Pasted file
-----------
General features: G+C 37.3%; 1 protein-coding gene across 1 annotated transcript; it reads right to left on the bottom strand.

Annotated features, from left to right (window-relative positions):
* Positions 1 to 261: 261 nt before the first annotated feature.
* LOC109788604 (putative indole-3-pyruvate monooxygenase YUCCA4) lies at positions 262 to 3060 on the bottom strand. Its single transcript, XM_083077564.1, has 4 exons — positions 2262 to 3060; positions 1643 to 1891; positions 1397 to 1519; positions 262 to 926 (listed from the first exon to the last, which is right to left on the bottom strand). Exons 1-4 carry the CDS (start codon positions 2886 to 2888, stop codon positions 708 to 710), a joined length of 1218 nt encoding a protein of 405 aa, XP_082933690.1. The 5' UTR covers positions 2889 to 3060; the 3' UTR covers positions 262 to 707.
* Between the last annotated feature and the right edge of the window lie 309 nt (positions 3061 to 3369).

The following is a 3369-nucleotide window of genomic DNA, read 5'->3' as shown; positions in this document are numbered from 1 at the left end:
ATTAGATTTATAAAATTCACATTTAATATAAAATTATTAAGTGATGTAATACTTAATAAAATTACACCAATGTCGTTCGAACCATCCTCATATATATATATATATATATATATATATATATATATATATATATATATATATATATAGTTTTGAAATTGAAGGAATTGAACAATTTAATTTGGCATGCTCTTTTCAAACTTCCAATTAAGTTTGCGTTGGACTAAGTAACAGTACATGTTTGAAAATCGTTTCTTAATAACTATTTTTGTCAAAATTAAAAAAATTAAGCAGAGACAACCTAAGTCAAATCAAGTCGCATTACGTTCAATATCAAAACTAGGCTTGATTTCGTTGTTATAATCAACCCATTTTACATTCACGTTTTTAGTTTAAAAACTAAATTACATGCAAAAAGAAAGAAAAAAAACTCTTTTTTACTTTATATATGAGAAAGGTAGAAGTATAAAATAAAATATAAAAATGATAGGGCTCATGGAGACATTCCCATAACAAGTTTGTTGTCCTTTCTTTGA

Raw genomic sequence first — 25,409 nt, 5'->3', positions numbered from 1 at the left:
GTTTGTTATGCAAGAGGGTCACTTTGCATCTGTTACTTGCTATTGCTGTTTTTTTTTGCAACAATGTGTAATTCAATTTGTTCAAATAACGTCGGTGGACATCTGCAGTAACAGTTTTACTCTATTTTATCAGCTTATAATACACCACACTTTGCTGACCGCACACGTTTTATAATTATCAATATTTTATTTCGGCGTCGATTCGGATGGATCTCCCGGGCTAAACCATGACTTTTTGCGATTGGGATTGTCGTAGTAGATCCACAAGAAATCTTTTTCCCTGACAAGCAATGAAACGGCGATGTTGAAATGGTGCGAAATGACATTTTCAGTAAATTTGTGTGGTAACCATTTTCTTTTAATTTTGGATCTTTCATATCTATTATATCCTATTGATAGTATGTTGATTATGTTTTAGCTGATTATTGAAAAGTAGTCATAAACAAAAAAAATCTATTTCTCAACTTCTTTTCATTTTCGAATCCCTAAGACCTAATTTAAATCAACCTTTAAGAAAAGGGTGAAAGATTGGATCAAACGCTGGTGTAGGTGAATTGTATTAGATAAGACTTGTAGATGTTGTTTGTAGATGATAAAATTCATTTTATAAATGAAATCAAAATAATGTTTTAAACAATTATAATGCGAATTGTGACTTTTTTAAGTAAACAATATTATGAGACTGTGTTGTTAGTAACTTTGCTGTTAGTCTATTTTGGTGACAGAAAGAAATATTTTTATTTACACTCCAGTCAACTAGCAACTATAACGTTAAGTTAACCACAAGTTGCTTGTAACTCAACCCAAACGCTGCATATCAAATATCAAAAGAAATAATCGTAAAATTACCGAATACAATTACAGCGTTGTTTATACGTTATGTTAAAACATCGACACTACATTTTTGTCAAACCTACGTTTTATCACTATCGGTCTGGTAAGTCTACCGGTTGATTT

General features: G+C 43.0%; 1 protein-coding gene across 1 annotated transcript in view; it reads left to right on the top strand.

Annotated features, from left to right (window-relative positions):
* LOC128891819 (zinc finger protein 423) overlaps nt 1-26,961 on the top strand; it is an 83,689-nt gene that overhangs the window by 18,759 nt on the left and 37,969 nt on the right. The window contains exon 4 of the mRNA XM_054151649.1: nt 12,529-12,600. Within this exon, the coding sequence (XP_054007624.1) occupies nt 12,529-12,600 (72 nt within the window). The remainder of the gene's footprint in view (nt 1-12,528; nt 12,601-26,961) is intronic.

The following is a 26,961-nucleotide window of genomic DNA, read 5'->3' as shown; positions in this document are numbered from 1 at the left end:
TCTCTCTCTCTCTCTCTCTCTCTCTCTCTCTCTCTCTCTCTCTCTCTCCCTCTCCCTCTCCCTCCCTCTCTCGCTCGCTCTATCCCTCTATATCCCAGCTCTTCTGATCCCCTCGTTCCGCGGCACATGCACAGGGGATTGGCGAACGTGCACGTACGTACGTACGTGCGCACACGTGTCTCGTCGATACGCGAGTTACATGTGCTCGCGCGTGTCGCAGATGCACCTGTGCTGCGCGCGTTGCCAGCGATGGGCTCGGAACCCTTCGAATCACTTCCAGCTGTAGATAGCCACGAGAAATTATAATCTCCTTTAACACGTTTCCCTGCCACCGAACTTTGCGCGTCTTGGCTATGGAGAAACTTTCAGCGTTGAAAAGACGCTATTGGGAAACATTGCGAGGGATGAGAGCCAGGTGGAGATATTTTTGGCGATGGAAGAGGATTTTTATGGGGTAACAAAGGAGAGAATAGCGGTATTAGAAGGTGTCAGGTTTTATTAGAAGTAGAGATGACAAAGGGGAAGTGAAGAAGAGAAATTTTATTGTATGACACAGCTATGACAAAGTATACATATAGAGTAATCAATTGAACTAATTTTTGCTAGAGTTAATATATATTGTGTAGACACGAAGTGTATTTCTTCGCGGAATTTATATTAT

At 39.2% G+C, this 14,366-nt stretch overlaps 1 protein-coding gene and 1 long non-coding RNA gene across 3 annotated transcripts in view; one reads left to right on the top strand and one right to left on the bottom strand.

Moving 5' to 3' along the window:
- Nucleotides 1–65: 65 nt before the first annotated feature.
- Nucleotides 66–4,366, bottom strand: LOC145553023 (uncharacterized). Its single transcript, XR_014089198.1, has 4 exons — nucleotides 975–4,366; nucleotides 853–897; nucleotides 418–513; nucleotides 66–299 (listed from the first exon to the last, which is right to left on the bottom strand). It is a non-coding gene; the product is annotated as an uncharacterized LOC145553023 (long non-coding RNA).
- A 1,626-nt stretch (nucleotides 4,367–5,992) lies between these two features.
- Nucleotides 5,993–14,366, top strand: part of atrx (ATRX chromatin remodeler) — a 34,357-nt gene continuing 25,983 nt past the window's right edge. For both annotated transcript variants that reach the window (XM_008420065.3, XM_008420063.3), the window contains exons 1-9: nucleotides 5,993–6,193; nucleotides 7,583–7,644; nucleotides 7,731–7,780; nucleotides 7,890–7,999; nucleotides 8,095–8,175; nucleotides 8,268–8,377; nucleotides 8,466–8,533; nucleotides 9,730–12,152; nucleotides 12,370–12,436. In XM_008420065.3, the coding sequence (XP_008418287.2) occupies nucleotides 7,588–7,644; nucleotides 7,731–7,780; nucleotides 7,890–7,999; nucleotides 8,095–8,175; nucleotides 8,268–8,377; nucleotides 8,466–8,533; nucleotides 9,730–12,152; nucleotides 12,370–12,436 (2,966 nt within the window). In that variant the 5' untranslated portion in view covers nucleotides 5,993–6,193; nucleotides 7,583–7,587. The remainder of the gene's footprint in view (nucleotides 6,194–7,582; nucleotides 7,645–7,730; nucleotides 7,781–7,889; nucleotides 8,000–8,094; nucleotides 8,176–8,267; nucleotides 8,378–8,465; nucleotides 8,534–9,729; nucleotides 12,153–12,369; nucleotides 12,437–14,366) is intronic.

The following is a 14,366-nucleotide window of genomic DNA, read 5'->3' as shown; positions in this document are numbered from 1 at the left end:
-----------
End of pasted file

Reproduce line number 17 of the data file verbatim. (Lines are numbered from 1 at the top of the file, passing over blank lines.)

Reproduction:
- Nucleotides 1–65: 65 nt before the first annotated feature.